Make art loans, not war
The much-celebrated and hotly contested Euphronios calyx-krater is the Metropolitan Museum’s no more. Last week, the Greek two-handled bowl got a one-way ticket to Italy, the country from which it is thought to have been looted. At Rome’s presidential palace, it is joining four other objects already relinquished by the Met in a trophy exhibition of 69 works reclaimed by Italy and Greece from four American museums and a dealer. On Friday came the news that a private collector in the U.S., Shelby White, had, like the museums, agreed to hand over works sought by the Italians.
To the victor in the cultural-property wars belong the spoils. But now that American museums have acceded to demands for restitution, it’s time to ask not only what “universal museums” can do for antiquities’ countries of origin, but also what the source countries can do for the world’s encyclopedic museums.
American institutions have been chastened by evidence demonstrating that objects in their possession were probably looted. The ongoing criminal trial of former Getty Museum curator Marion True, charged with trafficking in illegal antiquities, also has been a powerful deal motivator. (With the Getty’s agreement to transfer 40 objects to Italy, True is widely expected to be let off the hook.)
Now that source countries have forcefully asserted their claims, the time has come to make loans, not war. Everyone wins when cultural objects are internationally disseminated, studied and appreciated. Even objects that came into the custody of American museums through questionable means should be allowed to remain here on long-term loan, in recognition of the principle that art lovers everywhere should have the opportunity to admire the best of world art. The ownership, but not the venue, of these objects should change, and laws like Italy’s -- which limits international loans to four years -- should be relaxed. The 15 Italy-bound pieces of Hellenistic silver that will remain at the Met until 2010 are now labeled “Lent by the Republic of Italy.” Why not allow them to stay where they are?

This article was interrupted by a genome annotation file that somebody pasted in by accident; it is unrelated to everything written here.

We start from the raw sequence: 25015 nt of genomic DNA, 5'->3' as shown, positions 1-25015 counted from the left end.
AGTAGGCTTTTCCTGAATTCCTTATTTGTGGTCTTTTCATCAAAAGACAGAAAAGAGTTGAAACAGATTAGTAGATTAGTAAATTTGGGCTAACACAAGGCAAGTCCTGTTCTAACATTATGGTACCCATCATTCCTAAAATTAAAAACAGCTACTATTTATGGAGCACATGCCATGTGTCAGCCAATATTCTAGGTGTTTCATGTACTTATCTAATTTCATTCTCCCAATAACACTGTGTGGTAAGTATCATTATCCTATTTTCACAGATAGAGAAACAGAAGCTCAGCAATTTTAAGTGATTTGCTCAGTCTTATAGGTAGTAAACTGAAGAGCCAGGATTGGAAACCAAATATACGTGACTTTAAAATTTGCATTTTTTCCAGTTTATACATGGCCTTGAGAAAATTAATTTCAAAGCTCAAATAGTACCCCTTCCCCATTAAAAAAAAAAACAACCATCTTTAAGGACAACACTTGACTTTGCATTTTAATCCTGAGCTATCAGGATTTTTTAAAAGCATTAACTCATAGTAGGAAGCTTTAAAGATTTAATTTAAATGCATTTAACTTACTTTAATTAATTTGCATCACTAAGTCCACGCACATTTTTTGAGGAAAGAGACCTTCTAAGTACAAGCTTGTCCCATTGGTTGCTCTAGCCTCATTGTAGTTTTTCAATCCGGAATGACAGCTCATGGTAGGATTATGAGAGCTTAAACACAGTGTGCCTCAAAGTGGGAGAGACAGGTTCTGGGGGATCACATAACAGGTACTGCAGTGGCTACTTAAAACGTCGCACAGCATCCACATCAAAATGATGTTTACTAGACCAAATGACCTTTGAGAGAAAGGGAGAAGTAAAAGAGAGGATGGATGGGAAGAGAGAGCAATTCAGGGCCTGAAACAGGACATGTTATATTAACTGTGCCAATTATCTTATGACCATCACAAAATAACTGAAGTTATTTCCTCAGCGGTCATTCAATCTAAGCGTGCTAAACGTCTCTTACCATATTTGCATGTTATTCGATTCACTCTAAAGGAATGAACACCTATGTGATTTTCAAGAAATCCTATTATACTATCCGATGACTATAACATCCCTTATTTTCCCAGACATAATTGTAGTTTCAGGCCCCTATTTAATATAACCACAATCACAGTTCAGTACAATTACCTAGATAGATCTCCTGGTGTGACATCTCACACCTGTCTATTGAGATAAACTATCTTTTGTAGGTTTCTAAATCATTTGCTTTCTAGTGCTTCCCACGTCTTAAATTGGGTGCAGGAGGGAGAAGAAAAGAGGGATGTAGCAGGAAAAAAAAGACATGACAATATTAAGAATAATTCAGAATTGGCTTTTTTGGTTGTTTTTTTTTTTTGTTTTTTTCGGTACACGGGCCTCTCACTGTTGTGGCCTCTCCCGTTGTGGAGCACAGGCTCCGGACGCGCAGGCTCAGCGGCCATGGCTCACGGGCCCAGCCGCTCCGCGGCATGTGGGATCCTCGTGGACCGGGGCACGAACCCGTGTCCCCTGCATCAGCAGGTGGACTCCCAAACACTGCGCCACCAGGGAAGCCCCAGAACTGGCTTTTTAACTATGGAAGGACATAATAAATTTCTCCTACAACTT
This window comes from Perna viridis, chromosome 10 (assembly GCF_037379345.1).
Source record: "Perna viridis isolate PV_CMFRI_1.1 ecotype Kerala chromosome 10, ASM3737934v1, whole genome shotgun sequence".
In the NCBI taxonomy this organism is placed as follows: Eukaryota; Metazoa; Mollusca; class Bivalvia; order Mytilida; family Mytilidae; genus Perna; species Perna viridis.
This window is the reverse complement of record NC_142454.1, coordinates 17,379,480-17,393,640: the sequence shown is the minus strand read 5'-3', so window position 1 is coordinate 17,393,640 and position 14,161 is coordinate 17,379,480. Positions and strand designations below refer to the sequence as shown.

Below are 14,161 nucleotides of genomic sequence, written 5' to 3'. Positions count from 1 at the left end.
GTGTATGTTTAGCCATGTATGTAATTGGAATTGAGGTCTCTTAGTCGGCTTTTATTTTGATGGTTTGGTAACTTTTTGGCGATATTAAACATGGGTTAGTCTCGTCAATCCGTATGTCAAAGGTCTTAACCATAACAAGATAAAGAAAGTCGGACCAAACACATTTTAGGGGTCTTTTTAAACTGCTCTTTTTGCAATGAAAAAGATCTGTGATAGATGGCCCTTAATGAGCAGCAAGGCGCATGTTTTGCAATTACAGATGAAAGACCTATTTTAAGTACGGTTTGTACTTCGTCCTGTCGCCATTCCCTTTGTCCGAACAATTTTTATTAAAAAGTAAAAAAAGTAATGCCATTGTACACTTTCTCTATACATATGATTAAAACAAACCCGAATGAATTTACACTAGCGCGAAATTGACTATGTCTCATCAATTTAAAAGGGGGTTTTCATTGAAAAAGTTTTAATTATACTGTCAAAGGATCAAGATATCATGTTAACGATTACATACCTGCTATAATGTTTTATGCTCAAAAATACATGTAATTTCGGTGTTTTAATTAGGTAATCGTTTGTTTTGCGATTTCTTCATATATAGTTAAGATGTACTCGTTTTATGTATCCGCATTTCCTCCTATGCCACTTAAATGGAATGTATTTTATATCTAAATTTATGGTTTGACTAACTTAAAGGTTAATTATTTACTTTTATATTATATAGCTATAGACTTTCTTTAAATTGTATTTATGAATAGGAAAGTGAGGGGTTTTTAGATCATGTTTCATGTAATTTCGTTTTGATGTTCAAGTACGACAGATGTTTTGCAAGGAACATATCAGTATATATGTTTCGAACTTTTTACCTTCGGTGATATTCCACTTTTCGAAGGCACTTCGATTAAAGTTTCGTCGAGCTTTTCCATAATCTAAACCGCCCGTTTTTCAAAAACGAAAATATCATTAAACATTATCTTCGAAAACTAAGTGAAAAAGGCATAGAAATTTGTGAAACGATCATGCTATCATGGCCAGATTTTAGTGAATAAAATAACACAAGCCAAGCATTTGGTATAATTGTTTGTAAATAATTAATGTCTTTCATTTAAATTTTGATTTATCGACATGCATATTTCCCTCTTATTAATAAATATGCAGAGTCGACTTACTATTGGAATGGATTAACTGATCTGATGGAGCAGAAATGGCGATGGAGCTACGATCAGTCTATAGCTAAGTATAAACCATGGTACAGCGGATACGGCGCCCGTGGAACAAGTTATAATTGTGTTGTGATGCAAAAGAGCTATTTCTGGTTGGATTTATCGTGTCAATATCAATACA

The fact is that source countries, possessing more high-quality artifacts from their ancient pasts than they can adequately display, don’t need to get everything back. The Met’s senior research associate, Heidi King, organizer of that museum’s upcoming show “Featherwork in Ancient Peru,” said that Peruvian museums already own ceramics of far greater quality than the pieces that Yale University recently agreed to relinquish from a collection acquired in the early 1900s from the Machu Picchu expedition led by Yale scholar Hiram Bingham III. And it could be argued that the “context” Yale provided these objects for 100 years -- through scholarship and public display -- makes it worth preserving them “in situ” in New Haven.
Aside from being magnanimous lenders, source countries should allow some legally excavated antiquities to be bought and sold. Lesser objects could be marketed to collectors, dealers and museums, with the proceeds benefiting archaeological projects. Enabling citizens of other countries to appreciate and acquire selected pieces of Italy’s, Greece’s, Egypt’s or China’s past is a game that, if played by the rules, can have no losers.
More controversially, I believe that source countries should consider training and licensing citizen archaeologists. The antiquities police can’t hope to end all the looting or shut down the black market completely. But if those who make finds are compensated for reporting them and perhaps trained to help excavate them, midnight marauders who mangle masterpieces and destroy archaeological context may become less numerous and destructive. One precedent for the “if you can’t beat ‘em, join ‘em” approach is Britain’s financial compensation of metal detector-wielding amateurs who turn over significant finds including gold, silver and prehistoric objects to the proper authorities.
That said, American museums should stop falling back on the “times were different” justification for past antiquities sins. Many collectors and museum curators always knew full well that their activities were ethically dicey. Just ask the previous director of the Metropolitan Museum, Thomas Hoving, who in 1972 was responsible for the $1-million acquisition of the Euphronios krater. In his professional memoir, “Making the Mummies Dance” (1993), Hoving made it clear he had suspected that the vessel “had been illegally dug up in Italy.”
In the bad old days, acquirers of antiquities knew, or at least suspected, that what they were doing was problematic. What’s changed now, thanks to aggressive enforcement by the source countries, is that it’s become much harder to get away with it.
Lee Rosenbaum is a contributing editor of Art in America magazine and blogs as CultureGrrl. (artsjournal.com/culturegrrl).
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